Ian interviews Molly Sheehan, postdoctoral fellow at the University of Pennsylvania's department of bioengineering, and candidate for Pennsylvania's 7th Congressional District.
I chat with Molly about what it's like to run for office while still working in the lab and being a mother, her experiences so far on the campaign, what got her into politics, and her suggestions for college, graduate or medical students - or other postdocs - who are interested in getting politically engaged, but don't know where to start. Primary elections are on May 15th, 2018General elections are on November 6th, 2018If you're interested in volunteering for her, visit: mollysheehan.org/contact/
I recently had the opportunity to attend the 2015
AAAS Science and Technology Policy Forum in Washington, D.C. This annual
meeting brings together a range of academics and professionals to discuss the
broad S&T policy landscape. Below are some of my takeaways from the
meeting. I hope to have additional comments from other National Science Policy Group members up
soon. By Chris Yarosh The talks and panels at the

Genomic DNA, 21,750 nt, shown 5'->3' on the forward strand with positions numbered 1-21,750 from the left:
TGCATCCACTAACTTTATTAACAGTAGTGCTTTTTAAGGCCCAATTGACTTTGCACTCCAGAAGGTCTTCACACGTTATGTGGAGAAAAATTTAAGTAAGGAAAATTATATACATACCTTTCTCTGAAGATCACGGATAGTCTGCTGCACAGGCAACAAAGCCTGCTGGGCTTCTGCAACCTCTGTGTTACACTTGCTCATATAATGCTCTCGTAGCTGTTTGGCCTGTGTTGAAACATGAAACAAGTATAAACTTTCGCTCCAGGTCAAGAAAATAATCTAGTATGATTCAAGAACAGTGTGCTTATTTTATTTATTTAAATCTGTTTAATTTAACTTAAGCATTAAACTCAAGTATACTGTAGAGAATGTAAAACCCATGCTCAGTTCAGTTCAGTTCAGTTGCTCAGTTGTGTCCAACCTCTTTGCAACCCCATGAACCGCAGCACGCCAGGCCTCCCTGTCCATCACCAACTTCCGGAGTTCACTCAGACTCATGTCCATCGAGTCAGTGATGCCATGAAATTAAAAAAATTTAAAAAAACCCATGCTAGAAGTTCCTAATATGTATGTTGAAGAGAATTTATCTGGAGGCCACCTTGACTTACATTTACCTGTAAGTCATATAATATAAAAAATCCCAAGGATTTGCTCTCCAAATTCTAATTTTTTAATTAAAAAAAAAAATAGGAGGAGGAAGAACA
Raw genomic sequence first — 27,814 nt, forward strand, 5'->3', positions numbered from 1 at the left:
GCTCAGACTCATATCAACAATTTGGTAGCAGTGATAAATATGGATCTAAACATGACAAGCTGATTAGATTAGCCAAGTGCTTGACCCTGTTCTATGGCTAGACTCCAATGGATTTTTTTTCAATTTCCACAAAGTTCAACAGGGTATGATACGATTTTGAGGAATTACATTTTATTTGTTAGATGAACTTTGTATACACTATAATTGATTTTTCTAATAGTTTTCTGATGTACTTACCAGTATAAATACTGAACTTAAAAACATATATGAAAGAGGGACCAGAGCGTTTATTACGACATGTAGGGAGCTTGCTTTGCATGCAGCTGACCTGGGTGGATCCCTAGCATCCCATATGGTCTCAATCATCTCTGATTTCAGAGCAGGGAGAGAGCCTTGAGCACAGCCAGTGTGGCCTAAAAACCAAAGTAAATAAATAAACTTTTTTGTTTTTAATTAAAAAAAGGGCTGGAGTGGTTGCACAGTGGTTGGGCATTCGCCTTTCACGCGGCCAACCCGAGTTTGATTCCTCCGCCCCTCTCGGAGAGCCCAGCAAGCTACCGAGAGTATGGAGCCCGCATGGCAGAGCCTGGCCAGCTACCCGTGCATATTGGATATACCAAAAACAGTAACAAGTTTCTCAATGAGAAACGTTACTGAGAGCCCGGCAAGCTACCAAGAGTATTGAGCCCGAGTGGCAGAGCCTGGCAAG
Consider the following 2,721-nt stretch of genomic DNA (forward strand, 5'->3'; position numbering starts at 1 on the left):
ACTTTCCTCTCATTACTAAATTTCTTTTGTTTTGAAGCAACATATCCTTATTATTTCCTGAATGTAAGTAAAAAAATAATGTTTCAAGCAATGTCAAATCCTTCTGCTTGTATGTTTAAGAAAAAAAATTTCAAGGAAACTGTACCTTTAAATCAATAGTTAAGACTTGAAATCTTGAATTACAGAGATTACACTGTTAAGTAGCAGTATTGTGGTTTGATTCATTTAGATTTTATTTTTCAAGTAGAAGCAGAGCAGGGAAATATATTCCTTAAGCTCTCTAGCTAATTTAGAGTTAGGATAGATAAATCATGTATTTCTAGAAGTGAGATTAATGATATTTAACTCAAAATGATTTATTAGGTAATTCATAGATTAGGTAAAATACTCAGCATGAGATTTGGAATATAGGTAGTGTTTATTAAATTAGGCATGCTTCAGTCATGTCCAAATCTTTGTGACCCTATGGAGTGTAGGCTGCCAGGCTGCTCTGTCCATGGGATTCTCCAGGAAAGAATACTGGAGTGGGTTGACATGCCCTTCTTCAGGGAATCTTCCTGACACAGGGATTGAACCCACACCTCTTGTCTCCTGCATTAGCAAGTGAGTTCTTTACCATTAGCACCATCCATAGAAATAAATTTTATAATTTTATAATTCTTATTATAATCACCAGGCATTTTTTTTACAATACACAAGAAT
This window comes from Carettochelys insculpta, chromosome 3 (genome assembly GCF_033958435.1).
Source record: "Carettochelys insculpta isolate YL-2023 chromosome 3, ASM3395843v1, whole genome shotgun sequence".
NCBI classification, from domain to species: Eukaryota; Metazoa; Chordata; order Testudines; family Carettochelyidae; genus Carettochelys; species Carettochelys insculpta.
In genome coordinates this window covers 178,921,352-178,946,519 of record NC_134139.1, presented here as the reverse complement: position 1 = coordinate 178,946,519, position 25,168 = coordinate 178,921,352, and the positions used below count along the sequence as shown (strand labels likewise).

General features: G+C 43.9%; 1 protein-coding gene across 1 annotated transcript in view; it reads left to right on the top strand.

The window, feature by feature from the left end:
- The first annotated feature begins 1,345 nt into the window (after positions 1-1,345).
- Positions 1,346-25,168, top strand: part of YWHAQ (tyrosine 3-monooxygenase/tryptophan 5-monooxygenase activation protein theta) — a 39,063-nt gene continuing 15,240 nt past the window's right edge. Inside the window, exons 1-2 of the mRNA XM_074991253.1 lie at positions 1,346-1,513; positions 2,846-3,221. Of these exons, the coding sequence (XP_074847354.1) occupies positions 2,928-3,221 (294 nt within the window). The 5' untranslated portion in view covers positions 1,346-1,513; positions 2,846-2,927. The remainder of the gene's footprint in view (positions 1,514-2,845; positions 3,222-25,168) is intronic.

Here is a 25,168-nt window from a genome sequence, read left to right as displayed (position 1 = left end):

Forum encompassed a huge range of topics from the federal budget and the
appropriations outlook to manufacturing policy and, of course, shrimp treadmills. My opinion of the uniting themes tying this gamut together is just
that—my opinion— and should only be taken as such. That being said, the threads
I picked on in many of the talks can be summarized by three C’s: cooperation, communication, and citizenship. First up, cooperation.
Although sequestration’s most jarring impacts have faded, AAAS’s budget guru
Matthew Hourihan warns that fiscal year 2016 could see a return of…let’…
On November 28th, the Penn Science Policy and Diplomacy Group was thrilled to welcome distinguished speaker Milan Yager, the Executive Director of the American Institute for Medical and Biological Engineering, to the University of Pennsylvania. His topic: Falling Out of Love with Science-- Why Congress Doesn't Fund Medical Innovation. Attendees heard about all the many innovations we use every day which were only made possible through generous federal funding for scientific research, from GPS technology to the iPhone screen. Mr. Yager also discussed the divide between many American voters and the scientists toiling away in their labs, as well as how to bridge the gap between the two seemingly very different worlds. Spoiler alert: the key is seeing the humanity in all people and taking time to understand each person's circumstances before casting aspersions on their opinions of things that might matter greatly to YOU but not to them.